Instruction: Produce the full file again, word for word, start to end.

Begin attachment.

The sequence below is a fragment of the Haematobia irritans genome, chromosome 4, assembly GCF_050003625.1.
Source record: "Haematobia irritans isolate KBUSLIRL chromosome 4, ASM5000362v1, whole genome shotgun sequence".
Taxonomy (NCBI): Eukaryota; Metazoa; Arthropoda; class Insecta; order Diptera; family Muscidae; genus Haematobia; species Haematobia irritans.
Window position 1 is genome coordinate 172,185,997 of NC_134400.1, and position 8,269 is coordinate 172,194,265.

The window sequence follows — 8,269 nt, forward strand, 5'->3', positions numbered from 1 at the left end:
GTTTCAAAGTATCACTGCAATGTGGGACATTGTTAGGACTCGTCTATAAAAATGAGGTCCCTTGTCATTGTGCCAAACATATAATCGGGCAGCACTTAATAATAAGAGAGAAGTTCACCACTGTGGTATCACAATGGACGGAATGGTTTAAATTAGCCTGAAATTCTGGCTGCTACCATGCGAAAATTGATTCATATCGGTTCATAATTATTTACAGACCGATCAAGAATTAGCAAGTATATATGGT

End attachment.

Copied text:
The sequence below is a fragment of the Haematobia irritans genome, chromosome 4, assembly GCF_050003625.1.
Source record: "Haematobia irritans isolate KBUSLIRL chromosome 4, ASM5000362v1, whole genome shotgun sequence".
Taxonomy (NCBI): Eukaryota; Metazoa; Arthropoda; class Insecta; order Diptera; family Muscidae; genus Haematobia; species Haematobia irritans.
Window position 1 is genome coordinate 172,185,997 of NC_134400.1, and position 8,269 is coordinate 172,194,265.

The window sequence follows — 8,269 nt, forward strand, 5'->3', positions numbered from 1 at the left end:
GTTTCAAAGTATCACTGCAATGTGGGACATTGTTAGGACTCGTCTATAAAAATGAGGTCCCTTGTCATTGTGCCAAACATATAATCGGGCAGCACTTAATAATAAGAGAGAAGTTCACCACTGTGGTATCACAATGGACGGAATGGTTTAAATTAGCCTGAAATTCTGGCTGCTACCATGCGAAAATTGATTCATATCGGTTCATAATTATTTACAGACCGATCAAGAATTAGCAAGTATATATGGT